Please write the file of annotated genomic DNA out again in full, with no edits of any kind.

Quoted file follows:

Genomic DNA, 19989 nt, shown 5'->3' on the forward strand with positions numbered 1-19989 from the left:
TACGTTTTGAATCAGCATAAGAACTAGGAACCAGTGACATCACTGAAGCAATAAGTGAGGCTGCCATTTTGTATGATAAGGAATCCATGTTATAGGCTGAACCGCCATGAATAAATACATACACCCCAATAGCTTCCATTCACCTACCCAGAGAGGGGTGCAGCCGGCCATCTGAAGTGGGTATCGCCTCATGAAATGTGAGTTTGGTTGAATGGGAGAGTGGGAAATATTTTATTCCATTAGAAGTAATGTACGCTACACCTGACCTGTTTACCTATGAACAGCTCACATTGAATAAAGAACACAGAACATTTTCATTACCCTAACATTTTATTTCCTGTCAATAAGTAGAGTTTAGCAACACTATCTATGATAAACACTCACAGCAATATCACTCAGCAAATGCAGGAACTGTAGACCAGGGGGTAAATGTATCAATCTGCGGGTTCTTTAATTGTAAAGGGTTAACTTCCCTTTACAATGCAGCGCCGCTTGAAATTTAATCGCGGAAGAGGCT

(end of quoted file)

Genomic DNA, 19989 nt, shown 5'->3' on the forward strand with positions numbered 1-19989 from the left:
TACGTTTTGAATCAGCATAAGAACTAGGAACCAGTGACATCACTGAAGCAATAAGTGAGGCTGCCATTTTGTATGATAAGGAATCCATGTTATAGGCTGAACCGCCATGAATAAATACATACACCCCAATAGCTTCCATTCACCTACCCAGAGAGGGGTGCAGCCGGCCATCTGAAGTGGGTATCGCCTCATGAAATGTGAGTTTGGTTGAATGGGAGAGTGGGAAATATTTTATTCCATTAGAAGTAATGTACGCTACACCTGACCTGTTTACCTATGAACAGCTCACATTGAATAAAGAACACAGAACATTTTCATTACCCTAACATTTTATTTCCTGTCAATAAGTAGAGTTTAGCAACACTATCTATGATAAACACTCACAGCAATATCACTCAGCAAATGCAGGAACTGTAGACCAGGGGGTAAATGTATCAATCTGCGGGTTCTTTAATTGTAAAGGGTTAACTTCCCTTTACAATGCAGCGCCGCTTGAAATTTAATCGCGGAAGAGGCT